Most people know about Wills and their basic purpose – to ensure that one’s assets go to the right beneficiaries when an individual passes away. A Will names an Executor, the person who Will carry out a deceased individual’s wishes as stated in their Will. A Will can be used to name guardians and establish trusts for children or incapacitated persons, while also naming the trustee who will be in charge of carrying out the instructions of the trust. Trusts are also commonly used in second marriage situations where a person may want to allow a spouse to have access to certain property while the spouse is living, but for that property to ultimately pass to the decedent’s children. 

While Wills can serve as powerful estate planning tools, they are only effective if they are properly drafted. My goal as an estate planning attorney is to review the options with you and establish a Last Will and Testament that ensures your wishes will be honored.


Power of Attorney documents definitely fall into the “it’s better to have them and not need them, then need them and not have them” category.  Nobody wants to think about becoming incapacitated or disabled, either temporarily or permanently, but it is a necessary and important step in the estate planning process.  Many people are under the mistaken impression that their spouse or adult children can automatically take over for them in case they become incapacitated. This is not true. I highly recommend Durable Healthcare and Financial Powers of Attorney which are designed to protect you and assist your loved ones in making financial and health care decisions that are in your best interest.  Having signed Powers of Attorney related to both your finances and your health care not only puts you in control of who will manage your finances and health care decisions (your agents), but it can also spare your loved ones the expense, delay and frustration caused by not having agents appointed in advance.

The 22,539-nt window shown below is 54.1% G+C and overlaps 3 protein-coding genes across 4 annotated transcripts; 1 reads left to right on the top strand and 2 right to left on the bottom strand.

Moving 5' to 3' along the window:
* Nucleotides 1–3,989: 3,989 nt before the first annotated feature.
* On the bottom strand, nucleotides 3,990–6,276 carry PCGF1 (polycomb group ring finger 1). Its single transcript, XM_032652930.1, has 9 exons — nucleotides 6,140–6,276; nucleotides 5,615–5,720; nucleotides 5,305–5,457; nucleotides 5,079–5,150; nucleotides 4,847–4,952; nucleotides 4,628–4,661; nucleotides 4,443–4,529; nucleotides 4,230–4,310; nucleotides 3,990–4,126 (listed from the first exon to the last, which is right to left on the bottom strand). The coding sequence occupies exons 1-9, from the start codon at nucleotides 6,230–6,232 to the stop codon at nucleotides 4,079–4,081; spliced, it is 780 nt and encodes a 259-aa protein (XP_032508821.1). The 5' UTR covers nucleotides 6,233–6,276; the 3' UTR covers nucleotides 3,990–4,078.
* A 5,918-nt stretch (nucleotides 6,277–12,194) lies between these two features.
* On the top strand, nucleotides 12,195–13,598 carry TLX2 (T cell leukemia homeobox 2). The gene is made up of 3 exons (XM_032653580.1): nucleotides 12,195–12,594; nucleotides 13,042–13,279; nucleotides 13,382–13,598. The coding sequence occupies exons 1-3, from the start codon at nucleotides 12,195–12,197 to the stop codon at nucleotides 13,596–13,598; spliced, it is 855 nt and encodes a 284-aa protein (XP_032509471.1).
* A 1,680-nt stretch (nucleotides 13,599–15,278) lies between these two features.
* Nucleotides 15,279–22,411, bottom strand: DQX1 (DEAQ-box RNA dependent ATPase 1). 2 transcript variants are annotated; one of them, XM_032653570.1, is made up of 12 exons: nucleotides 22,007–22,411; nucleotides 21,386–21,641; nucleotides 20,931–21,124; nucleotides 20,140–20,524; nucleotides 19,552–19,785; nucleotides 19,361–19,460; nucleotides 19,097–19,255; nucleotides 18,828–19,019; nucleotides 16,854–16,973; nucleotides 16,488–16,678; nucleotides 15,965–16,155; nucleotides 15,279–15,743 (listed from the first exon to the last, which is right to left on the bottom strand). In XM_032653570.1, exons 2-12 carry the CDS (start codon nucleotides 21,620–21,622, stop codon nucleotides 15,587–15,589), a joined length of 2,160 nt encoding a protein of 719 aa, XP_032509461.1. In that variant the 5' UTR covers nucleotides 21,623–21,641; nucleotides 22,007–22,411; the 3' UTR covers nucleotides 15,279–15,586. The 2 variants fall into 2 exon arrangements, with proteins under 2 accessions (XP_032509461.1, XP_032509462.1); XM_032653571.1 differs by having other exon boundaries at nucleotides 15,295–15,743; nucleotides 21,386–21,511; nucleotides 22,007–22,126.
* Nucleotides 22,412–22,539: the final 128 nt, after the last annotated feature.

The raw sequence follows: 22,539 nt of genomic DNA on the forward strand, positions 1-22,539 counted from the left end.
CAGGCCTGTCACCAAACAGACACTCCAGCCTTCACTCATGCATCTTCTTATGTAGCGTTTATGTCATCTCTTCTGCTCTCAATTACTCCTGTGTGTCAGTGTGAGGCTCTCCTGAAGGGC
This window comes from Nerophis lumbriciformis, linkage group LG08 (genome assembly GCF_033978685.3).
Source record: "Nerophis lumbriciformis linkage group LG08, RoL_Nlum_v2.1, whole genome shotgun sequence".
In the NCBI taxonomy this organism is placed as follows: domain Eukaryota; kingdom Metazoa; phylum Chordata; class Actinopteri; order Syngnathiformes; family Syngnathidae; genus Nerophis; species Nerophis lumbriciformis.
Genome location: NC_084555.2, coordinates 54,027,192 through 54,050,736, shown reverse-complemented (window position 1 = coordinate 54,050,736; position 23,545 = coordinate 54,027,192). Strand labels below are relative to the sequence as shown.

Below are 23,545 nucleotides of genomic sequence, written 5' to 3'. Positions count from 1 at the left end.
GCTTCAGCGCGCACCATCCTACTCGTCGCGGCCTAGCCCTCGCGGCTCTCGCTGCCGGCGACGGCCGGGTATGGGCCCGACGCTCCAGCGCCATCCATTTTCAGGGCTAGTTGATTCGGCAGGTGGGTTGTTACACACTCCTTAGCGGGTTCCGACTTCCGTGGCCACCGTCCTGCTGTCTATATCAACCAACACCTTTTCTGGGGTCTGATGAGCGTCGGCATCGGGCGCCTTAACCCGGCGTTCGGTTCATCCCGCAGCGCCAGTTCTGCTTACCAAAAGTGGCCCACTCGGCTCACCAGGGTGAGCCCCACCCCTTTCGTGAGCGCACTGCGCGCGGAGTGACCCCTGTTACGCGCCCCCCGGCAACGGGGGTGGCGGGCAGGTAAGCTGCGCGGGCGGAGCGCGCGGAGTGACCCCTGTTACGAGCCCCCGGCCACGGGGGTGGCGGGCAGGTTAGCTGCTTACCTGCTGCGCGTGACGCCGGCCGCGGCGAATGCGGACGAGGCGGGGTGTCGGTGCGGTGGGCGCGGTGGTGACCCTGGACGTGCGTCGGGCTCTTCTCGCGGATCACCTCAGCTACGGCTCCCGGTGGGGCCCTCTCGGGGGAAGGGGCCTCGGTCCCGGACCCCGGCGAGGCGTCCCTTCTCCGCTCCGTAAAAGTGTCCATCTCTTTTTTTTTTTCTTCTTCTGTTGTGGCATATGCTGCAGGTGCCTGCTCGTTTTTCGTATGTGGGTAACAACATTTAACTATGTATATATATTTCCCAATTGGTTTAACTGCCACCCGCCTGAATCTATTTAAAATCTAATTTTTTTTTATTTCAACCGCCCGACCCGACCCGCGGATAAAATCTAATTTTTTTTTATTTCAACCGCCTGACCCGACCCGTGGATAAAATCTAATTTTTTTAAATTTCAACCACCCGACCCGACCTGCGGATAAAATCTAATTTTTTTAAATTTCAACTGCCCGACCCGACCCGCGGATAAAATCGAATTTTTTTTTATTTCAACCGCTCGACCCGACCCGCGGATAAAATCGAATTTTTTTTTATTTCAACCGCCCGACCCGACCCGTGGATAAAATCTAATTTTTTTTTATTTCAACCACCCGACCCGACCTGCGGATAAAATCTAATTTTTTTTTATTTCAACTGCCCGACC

In addition to a Health Care Power of Attorney, you can also sign a Living Will, which reads less like a legal document and more personally, like it comes from the person who signs it.  A Living Will, which is sometimes called an Advance Directive, pertains to a person’s choice to refuse or withdraw medical treatment that serves only to prolong the process of dying if that person is medically determined to be in a terminal condition or in a state of permanent unconsciousness.  In addition to providing this document to your primary care physician, I always recommend that you share your Living Will with the agent appointed in your Health Care Power of Attorney.  It can be a helpful and important conversation starter about matters which most of us are hesitant to discuss.

A Living Will is also a useful document to express your desires regarding how you wish to prepare for death in accordance with your faith, spiritual beliefs or other preferences.  For example, if you are Catholic, you can direct that a priest be called to administer sacraments.  


Many people have preconceived notions about Trusts and believe that they are only for multi-millionaires who wish to leave large trust funds to their children. However, this is far from the truth. Trusts are simply an arrangement where one party holds property on behalf of another party. In an estate planning context, Trusts are created by the person doing the estate planning (the settlor), who authorizes another person (the trustee) to manage the assets for the benefit of a third party (the beneficiary). Trusts for Minors, Special needs Trusts, Revocable and Irrevocable Trusts and Spendthrift trusts can be useful tools when planning your estate and preserving your legacy.